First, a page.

Reasonable doubt: Part 1

Hattley, Matthew

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SHAWANGUNK JOURNAL THURSDAY, JUNE 26,2014 • 3 Inside The Box A Prisoner Tells His Tale Reasonable Doubt Part 1 I n the past I've attempted to explain the parole hearing process for readers, but it's a complex concept, so I'm going to try a totally different approach. To put things into perspective, I need you to visualize the following synopsis: A 25 year old, who's greatly intoxicated with alcohol, gets into an altercation with another young man — a total stranger. The Matthew Hattley situation escalates rapidly, a weapon appears, and a struggle ensues. The weapon fires accidentally and kills one of the young men, unbeknown to the other. The drunk man leaves the scene and is arrested a short time later — eventually being sent to Rikers Island where he spends the next 16 months vigorously fighting his case, unable to obtain the $250,000 cash bail. After two separate trials, the first of which ended in a mistrial, the jury finds him guilty of 2 counts of second degree murder and he's sentenced to 25 years to life for each, both counts running concurrently. Once he's sent to a state prison reception center, he is informed by a corrections counselor that he must participate in several mandatory programs based on his crime: Aggression Replacement Training, Substance Abuse and Vocational. During the first six years of his sentence, he satisfied the majority of said required programs,, and became a facilitator for a couple of them. He also received several misbehavior reports; it's difficult to adjust to his new environment — he releases his pain and frustration physically and verbally on those around him. At least" until he learns to control and suppress such rage. After seven years of incarceration, he finally decides it's time to turn his life around — for the better; he starts Matthew Hattley, #93A9739 Woodbourne Correctional Facility 99 Prison Road - P.O. Box 1000 Woodbourne, NY 12788-1000 By Matthew Hattley leaving the negative aspects/behavior behind. It's time to focus on what's right for a change — regardless of how the other prisoners perceived him; he realizes it's no longer about "HIM." A dramatic change is finally in progress; he emerges from merely existing to Hving again. The passion to succeed can be seen in his eyes. His family begins to see the changes via visits, phone calls and correspondence and start to embrace him again; it was difficult for them to watch him self-destruct within the first 6 years and they had all slowly pulled away from him. Being alone was extremely difficult to endure, especially since he was over 100 miles away from his home neighborhood. Yet the isolation made him a stronger man; introspection enters the equation. Within 20 years he acquired several significant trades — drafting, general mechanic, HVAC, etc. — which would assist him in finding employment once he returned to society. His disciplinary record goes unblemished for 8 years. He now concentrates on making the best of a bad situation, no longer allowing the crime to define him. But then he never glorified his crime, or the prison system. He displays genuine remorse for his actions, which he takes full responsibility for. He's also interacting with several community organizations in hopes of one day being given the opportunity of working directly with youth. Through his vast experience of life in prison, he intends to help others to NOT make the same mistakes he did in the past. The youth must see that there's a more productive way to navigate the streets of New York — their futures depend on it. For the last few years his primary concern is reestablishing family and community ties. Their love and support gave him the strength to continue following his current path. Plus their connection gave him something to really look forward to upon his release. As he had done everything expected of him within the corrections system, and then some, he was more than eligible to receive parole. His future was beginning to brighten for a change. His family began to prepare for his return after a quarter century of incarceration. To be continued in Part 2... comments@shawangunkjournal.com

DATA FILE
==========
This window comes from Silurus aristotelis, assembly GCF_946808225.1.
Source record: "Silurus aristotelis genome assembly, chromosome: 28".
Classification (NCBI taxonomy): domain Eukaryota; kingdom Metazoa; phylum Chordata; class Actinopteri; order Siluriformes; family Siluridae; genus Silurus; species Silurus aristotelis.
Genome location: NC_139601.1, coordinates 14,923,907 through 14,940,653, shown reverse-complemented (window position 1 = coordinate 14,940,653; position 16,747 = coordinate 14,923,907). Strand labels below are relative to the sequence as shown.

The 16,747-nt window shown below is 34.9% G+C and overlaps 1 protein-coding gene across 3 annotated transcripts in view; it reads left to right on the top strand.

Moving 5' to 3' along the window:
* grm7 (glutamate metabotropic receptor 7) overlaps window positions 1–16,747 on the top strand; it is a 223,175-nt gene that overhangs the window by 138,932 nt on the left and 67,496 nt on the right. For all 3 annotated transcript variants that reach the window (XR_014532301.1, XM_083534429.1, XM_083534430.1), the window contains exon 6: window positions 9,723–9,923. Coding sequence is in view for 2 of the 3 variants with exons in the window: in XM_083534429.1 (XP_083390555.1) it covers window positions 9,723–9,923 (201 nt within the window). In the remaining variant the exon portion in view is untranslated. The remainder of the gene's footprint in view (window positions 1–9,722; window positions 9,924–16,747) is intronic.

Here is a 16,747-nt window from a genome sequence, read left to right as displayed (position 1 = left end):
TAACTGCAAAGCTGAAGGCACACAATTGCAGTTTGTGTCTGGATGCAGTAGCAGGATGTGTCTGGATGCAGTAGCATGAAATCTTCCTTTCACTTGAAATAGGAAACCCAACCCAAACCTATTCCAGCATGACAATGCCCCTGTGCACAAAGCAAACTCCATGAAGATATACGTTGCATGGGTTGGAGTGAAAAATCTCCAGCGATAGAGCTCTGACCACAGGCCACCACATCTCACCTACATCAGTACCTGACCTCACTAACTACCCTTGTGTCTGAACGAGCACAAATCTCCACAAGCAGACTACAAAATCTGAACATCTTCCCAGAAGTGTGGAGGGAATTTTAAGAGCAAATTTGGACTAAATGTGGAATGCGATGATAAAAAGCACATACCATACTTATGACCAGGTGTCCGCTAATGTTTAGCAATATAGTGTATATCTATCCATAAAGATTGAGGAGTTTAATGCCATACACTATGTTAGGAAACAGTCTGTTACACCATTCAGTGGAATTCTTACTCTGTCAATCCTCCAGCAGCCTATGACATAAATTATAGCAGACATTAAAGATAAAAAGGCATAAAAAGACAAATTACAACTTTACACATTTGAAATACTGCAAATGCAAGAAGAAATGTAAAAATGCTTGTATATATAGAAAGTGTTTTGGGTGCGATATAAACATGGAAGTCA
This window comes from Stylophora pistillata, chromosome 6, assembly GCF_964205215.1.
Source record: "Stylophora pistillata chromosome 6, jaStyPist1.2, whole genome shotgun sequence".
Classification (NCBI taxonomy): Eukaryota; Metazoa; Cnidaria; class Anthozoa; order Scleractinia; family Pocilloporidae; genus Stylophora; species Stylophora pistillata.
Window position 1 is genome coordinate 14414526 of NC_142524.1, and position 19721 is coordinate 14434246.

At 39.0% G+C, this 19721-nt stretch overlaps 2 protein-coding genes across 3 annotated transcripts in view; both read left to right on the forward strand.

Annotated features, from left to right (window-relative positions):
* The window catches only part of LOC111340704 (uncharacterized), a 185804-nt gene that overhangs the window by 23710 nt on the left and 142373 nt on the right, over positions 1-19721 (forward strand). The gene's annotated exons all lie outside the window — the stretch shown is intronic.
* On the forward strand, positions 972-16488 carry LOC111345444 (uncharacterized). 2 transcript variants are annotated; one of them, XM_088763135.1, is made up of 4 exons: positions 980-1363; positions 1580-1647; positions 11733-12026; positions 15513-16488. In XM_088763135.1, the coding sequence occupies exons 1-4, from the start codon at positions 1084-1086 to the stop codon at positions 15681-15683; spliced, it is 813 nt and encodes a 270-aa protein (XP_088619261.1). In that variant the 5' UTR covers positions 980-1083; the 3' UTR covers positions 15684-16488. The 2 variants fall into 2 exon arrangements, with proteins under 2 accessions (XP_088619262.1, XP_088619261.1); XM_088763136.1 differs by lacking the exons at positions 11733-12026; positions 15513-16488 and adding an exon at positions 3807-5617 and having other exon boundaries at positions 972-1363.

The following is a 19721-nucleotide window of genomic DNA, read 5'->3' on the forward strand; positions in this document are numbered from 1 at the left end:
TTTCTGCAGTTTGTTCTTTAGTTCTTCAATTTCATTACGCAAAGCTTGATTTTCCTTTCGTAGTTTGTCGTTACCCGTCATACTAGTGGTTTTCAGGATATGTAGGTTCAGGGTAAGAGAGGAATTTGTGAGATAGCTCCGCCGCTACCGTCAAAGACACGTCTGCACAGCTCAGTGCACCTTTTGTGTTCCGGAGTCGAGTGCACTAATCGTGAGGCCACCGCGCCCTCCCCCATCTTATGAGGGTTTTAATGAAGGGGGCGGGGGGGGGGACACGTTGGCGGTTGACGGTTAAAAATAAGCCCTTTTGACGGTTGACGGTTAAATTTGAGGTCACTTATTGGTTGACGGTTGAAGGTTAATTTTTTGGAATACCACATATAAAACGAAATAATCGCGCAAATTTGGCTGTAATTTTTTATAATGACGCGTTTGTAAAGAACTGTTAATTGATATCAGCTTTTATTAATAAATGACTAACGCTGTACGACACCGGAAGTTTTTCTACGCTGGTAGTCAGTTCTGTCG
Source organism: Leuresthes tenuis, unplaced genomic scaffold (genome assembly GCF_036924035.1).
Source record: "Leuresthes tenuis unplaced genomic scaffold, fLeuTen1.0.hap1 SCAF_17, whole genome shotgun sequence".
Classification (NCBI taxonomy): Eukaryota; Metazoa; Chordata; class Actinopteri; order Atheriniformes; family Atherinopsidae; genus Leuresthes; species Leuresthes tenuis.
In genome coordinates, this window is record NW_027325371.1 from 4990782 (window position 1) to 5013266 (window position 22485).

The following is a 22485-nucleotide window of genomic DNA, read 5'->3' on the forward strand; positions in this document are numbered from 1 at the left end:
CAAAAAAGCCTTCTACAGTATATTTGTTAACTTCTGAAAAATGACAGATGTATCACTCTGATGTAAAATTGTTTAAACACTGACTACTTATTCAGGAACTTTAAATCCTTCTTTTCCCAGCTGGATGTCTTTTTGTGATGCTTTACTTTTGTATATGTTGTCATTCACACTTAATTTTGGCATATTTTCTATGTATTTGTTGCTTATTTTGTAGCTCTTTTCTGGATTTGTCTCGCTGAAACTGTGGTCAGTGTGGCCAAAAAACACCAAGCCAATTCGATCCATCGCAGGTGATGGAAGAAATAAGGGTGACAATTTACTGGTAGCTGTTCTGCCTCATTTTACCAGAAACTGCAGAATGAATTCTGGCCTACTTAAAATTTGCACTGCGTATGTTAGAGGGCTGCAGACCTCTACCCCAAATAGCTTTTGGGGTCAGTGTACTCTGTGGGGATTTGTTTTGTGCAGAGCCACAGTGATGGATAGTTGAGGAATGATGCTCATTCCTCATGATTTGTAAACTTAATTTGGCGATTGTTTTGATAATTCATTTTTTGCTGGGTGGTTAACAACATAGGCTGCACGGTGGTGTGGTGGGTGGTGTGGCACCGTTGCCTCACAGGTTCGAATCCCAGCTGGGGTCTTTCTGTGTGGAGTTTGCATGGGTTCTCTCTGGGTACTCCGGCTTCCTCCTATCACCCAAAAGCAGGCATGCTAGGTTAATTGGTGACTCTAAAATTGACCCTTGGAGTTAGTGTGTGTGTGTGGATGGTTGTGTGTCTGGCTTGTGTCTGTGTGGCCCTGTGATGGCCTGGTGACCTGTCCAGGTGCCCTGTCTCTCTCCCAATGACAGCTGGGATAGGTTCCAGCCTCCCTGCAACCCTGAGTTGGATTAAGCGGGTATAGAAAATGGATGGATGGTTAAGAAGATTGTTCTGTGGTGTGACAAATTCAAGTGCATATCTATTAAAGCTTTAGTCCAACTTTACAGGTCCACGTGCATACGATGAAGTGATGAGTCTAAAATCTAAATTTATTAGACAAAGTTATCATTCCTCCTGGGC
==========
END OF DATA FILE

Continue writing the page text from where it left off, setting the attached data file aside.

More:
Author: Hattley, Matthew

Author Location: New York

Date: June 26, 2014

Genre: Essay

Extent: 1 pages

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